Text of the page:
Comprehensive coverage

New research: an increase in the level of nitrogen in the soil led to the extinction of about 20% of plant species

Researchers from the Hebrew University found that nitrogen pollution caused by human activities has a direct effect on the decline in the variety of species in about a hundred sites in the world, including Beit Govrin: "Not enough efforts have been made in Israel to gauge the severity of the problem"

Plants dying from excess nitrogen in the fertilizers. Illustration:
Plants dying from excess nitrogen in the fertilizers. Illustration:

It is known that adding resources such as nitrogen, phosphorus and potassium to ecosystems causes the extinction of plant species, but the reasons for this phenomenon are disputed. While some studies linked the phenomenon to an increase in the total mass of the plants, which increases the competition between the species, others attributed the extinction of the species to the toxicity of excess nitrogen in the soil. A team of researchers from the Hebrew University found that nitrogen toxicity was the main cause of extinction, while the increase in mass had a marginal effect on the diversity of species.

The research that was carried out as part of student Nir Band's master's thesis and conducted under the guidance of Prof. Ronan Kadmon from the Department of Ecology, Evolution and Behavior and Dr. Niv De Malach from the Institute of Plant Sciences and Genetics in Agriculture, in collaboration with Prof. Micha Mandel from the University's Department of Statistics, all from the Hebrew University, was published this week in the scientific journal PNAS. The team performed a meta-analysis of data collected from 630 experiments, which examined the effect of adding resources on the diversity of plant species in about XNUMX different sites around the world. For example, the team examined the ecosystem in the Beit Govrin area in Israel and found that The diversity of species was tens of percent lower in the plots where there was a high presence of nitrogen, compared to other plots.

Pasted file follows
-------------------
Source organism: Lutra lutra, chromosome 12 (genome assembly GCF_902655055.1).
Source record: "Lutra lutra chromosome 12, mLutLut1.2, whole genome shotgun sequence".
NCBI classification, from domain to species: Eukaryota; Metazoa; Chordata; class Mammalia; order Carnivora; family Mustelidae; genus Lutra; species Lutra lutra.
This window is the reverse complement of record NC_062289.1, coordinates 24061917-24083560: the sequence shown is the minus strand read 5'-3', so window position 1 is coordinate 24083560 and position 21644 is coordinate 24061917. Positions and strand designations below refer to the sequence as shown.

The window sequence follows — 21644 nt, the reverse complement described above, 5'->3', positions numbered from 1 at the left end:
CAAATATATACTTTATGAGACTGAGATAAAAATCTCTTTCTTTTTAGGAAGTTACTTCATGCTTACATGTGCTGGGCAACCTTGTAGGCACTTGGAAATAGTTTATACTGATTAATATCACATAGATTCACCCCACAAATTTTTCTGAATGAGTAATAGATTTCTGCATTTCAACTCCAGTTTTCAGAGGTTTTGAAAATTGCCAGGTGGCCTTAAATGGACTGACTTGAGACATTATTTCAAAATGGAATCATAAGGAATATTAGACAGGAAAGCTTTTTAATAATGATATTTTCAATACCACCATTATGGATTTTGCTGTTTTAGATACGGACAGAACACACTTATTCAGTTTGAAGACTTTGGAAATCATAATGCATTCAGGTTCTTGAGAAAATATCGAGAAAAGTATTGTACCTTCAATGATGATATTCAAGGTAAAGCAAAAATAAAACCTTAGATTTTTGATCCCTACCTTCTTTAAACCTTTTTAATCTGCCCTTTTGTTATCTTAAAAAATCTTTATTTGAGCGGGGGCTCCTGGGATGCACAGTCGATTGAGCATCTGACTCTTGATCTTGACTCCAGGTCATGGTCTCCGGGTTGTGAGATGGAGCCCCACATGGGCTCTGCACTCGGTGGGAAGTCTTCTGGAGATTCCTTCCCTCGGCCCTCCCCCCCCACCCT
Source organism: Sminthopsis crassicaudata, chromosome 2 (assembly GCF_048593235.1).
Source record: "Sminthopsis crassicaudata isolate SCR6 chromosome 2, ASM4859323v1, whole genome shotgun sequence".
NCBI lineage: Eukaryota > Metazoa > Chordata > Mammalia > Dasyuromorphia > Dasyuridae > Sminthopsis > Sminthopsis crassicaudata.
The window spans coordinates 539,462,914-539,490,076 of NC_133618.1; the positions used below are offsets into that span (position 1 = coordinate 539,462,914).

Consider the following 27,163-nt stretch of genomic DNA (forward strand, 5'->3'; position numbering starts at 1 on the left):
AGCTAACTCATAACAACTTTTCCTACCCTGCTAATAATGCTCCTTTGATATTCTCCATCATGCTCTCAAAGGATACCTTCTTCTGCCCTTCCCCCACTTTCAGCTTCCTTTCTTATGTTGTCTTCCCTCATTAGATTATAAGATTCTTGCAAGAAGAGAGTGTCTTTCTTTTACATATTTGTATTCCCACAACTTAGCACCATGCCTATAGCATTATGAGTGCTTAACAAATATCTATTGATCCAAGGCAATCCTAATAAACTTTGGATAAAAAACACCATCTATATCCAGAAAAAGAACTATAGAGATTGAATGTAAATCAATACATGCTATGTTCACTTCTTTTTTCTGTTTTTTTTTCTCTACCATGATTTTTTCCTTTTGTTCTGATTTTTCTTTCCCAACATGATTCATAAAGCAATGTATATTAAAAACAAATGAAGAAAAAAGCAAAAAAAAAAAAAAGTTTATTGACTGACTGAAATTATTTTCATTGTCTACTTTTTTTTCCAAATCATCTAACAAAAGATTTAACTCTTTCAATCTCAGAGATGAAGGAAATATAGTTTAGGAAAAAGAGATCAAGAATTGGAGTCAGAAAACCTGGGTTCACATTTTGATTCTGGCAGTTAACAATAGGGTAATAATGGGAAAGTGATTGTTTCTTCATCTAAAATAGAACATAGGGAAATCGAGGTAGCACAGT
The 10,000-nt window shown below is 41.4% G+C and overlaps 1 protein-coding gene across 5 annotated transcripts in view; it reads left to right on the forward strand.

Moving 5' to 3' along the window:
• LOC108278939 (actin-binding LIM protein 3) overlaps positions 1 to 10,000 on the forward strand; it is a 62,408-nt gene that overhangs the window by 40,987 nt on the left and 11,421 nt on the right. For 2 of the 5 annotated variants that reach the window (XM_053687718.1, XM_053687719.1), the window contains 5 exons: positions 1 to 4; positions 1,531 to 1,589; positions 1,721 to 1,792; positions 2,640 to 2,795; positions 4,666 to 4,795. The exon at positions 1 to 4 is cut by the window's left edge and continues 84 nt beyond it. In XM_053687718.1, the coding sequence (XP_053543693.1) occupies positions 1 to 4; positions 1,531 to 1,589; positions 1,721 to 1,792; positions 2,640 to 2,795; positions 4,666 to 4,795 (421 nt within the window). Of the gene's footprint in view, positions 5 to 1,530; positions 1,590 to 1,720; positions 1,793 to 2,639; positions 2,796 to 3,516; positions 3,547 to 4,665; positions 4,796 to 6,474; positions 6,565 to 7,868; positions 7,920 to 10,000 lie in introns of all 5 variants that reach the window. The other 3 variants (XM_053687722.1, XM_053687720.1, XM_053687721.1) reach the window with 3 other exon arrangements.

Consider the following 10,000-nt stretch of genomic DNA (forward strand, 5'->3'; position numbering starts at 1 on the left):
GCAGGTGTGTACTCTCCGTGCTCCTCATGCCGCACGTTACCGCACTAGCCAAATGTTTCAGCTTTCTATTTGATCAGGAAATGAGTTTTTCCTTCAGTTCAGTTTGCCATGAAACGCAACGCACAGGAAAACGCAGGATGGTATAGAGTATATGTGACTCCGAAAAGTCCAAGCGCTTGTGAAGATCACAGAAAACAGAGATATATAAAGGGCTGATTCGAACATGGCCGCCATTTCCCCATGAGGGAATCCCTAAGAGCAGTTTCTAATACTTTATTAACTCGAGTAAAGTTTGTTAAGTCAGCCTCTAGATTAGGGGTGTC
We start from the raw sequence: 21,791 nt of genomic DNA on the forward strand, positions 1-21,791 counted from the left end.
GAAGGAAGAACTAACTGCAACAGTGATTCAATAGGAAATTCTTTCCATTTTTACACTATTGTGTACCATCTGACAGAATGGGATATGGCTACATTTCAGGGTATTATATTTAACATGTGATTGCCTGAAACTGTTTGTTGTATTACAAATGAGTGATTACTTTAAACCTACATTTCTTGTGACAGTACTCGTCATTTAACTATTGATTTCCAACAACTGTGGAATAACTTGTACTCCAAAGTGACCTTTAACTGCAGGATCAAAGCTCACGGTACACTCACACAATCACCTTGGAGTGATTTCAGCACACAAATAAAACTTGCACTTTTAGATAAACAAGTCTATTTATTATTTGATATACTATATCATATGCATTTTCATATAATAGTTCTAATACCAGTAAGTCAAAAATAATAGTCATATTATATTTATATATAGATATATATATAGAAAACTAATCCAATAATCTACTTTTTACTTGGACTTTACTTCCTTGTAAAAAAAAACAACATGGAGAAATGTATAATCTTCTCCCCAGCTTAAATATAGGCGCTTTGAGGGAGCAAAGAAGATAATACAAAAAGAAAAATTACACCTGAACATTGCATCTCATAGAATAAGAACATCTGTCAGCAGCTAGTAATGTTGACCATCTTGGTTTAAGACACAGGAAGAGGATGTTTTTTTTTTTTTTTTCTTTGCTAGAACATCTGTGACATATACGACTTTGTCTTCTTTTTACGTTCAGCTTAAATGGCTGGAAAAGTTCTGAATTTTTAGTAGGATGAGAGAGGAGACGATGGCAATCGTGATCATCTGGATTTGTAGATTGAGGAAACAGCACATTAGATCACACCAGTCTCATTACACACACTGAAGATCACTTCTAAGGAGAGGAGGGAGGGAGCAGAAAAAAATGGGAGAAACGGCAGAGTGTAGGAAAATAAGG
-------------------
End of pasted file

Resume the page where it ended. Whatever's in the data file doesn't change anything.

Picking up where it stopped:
Using advanced statistical methods, the researchers separated the direct effect of nitrogen from the indirect effect, which is related to an increase in biomass as a result of nitrogen addition. The results showed that the direct effect of the nitrogen was the main cause of the decrease in species diversity and resulted in the extinction of 20% of the species on average.

Nir Band, the leader of the study, claims "this study emphasizes the importance of the global reduction in activities that cause an increase in the level of nitrogen in ecosystems, in light of the devastating consequences of nitrogen pollution." Regarding the situation in Israel, Band adds, "While in Europe and the US a combination of monitoring and efforts to reduce nitrogen emissions have led to a decrease in pollution, in Israel there is no monitoring program for nitrogen deposition, even though experiments in Israel have shown that the ecosystems in the country are very sensitive to nitrogen additions."

Original article


Skip to content